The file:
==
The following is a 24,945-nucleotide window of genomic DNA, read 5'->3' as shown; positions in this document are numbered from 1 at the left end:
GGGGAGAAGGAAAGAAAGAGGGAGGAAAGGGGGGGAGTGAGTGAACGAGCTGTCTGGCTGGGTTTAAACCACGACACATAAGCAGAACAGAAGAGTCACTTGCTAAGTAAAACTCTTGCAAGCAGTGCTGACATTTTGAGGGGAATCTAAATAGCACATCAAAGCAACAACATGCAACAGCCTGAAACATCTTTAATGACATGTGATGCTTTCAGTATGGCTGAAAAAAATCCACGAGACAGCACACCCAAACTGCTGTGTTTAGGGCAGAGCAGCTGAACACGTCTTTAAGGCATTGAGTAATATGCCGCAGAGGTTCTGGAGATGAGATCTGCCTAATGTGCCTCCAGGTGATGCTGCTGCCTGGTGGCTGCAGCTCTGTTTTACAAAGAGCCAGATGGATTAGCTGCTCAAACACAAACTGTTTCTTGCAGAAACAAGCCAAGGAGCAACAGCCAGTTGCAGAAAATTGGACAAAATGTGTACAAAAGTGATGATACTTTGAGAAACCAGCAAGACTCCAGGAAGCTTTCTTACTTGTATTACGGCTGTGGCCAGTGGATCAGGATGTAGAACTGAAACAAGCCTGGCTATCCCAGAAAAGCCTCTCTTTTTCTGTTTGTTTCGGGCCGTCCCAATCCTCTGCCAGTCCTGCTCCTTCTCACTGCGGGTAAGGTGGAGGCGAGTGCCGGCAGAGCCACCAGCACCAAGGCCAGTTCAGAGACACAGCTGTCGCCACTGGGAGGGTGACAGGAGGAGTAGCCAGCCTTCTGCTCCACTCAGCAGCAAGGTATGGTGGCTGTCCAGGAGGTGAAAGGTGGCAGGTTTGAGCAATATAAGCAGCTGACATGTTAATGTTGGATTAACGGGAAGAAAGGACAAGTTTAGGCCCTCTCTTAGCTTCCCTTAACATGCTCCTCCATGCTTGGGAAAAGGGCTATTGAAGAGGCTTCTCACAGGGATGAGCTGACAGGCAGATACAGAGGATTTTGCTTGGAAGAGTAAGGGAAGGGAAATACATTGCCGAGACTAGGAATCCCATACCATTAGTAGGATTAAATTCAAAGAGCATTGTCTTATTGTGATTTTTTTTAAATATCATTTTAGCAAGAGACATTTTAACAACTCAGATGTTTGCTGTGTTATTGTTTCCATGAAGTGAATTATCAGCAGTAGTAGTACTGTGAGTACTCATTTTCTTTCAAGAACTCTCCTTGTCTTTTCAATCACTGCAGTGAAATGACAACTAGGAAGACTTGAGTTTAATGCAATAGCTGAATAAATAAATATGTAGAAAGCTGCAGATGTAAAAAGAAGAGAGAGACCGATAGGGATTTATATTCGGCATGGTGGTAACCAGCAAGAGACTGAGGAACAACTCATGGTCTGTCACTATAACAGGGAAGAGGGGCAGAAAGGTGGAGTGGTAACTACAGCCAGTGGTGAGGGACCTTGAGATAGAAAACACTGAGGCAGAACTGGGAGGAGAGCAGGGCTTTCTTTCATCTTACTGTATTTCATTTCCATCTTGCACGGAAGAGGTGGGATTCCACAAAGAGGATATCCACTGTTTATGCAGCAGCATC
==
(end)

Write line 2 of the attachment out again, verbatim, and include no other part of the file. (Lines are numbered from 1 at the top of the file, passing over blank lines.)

GGGGAGAAGGAAAGAAAGAGGGAGGAAAGGGGGGGAGTGAGTGAACGAGCTGTCTGGCTGGGTTTAAACCACGACACATAAGCAGAACAGAAGAGTCACTTGCTAAGTAAAACTCTTGCAAGCAGTGCTGACATTTTGAGGGGAATCTAAATAGCACATCAAAGCAACAACATGCAACAGCCTGAAACATCTTTAATGACATGTGATGCTTTCAGTATGGCTGAAAAAAATCCACGAGACAGCACACCCAAACTGCTGTGTTTAGGGCAGAGCAGCTGAACACGTCTTTAAGGCATTGAGTAATATGCCGCAGAGGTTCTGGAGATGAGATCTGCCTAATGTGCCTCCAGGTGATGCTGCTGCCTGGTGGCTGCAGCTCTGTTTTACAAAGAGCCAGATGGATTAGCTGCTCAAACACAAACTGTTTCTTGCAGAAACAAGCCAAGGAGCAACAGCCAGTTGCAGAAAATTGGACAAAATGTGTACAAAAGTGATGATACTTTGAGAAACCAGCAAGACTCCAGGAAGCTTTCTTACTTGTATTACGGCTGTGGCCAGTGGATCAGGATGTAGAACTGAAACAAGCCTGGCTATCCCAGAAAAGCCTCTCTTTTTCTGTTTGTTTCGGGCCGTCCCAATCCTCTGCCAGTCCTGCTCCTTCTCACTGCGGGTAAGGTGGAGGCGAGTGCCGGCAGAGCCACCAGCACCAAGGCCAGTTCAGAGACACAGCTGTCGCCACTGGGAGGGTGACAGGAGGAGTAGCCAGCCTTCTGCTCCACTCAGCAGCAAGGTATGGTGGCTGTCCAGGAGGTGAAAGGTGGCAGGTTTGAGCAATATAAGCAGCTGACATGTTAATGTTGGATTAACGGGAAGAAAGGACAAGTTTAGGCCCTCTCTTAGCTTCCCTTAACATGCTCCTCCATGCTTGGGAAAAGGGCTATTGAAGAGGCTTCTCACAGGGATGAGCTGACAGGCAGATACAGAGGATTTTGCTTGGAAGAGTAAGGGAAGGGAAATACATTGCCGAGACTAGGAATCCCATACCATTAGTAGGATTAAATTCAAAGAGCATTGTCTTATTGTGATTTTTTTTAAATATCATTTTAGCAAGAGACATTTTAACAACTCAGATGTTTGCTGTGTTATTGTTTCCATGAAGTGAATTATCAGCAGTAGTAGTACTGTGAGTACTCATTTTCTTTCAAGAACTCTCCTTGTCTTTTCAATCACTGCAGTGAAATGACAACTAGGAAGACTTGAGTTTAATGCAATAGCTGAATAAATAAATATGTAGAAAGCTGCAGATGTAAAAAGAAGAGAGAGACCGATAGGGATTTATATTCGGCATGGTGGTAACCAGCAAGAGACTGAGGAACAACTCATGGTCTGTCACTATAACAGGGAAGAGGGGCAGAAAGGTGGAGTGGTAACTACAGCCAGTGGTGAGGGACCTTGAGATAGAAAACACTGAGGCAGAACTGGGAGGAGAGCAGGGCTTTCTTTCATCTTACTGTATTTCATTTCCATCTTGCACGGAAGAGGTGGGATTCCACAAAGAGGATATCCACTGTTTATGCAGCAGCATC